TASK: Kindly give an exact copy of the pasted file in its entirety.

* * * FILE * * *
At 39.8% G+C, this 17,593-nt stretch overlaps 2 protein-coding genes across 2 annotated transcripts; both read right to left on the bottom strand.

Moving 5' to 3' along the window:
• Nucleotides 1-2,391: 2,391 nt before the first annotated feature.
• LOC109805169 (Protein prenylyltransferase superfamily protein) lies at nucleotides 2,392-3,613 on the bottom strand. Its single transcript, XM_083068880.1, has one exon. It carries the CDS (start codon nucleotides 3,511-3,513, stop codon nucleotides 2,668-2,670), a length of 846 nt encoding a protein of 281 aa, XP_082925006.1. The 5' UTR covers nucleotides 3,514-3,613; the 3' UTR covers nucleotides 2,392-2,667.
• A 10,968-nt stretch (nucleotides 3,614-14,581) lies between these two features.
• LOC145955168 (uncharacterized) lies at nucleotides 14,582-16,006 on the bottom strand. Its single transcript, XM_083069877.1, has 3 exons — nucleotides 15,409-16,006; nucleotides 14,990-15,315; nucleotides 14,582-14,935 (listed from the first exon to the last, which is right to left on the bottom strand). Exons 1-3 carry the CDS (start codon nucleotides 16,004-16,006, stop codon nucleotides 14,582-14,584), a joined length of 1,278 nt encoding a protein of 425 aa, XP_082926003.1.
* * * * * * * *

At 39.8% G+C, this 17,593-nt stretch overlaps 2 protein-coding genes across 2 annotated transcripts; both read right to left on the bottom strand.

Moving 5' to 3' along the window:
• Nucleotides 1-2,391: 2,391 nt before the first annotated feature.
• LOC109805169 (Protein prenylyltransferase superfamily protein) lies at nucleotides 2,392-3,613 on the bottom strand. Its single transcript, XM_083068880.1, has one exon. It carries the CDS (start codon nucleotides 3,511-3,513, stop codon nucleotides 2,668-2,670), a length of 846 nt encoding a protein of 281 aa, XP_082925006.1. The 5' UTR covers nucleotides 3,514-3,613; the 3' UTR covers nucleotides 2,392-2,667.
• A 10,968-nt stretch (nucleotides 3,614-14,581) lies between these two features.
• LOC145955168 (uncharacterized) lies at nucleotides 14,582-16,006 on the bottom strand. Its single transcript, XM_083069877.1, has 3 exons — nucleotides 15,409-16,006; nucleotides 14,990-15,315; nucleotides 14,582-14,935 (listed from the first exon to the last, which is right to left on the bottom strand). Exons 1-3 carry the CDS (start codon nucleotides 16,004-16,006, stop codon nucleotides 14,582-14,584), a joined length of 1,278 nt encoding a protein of 425 aa, XP_082926003.1.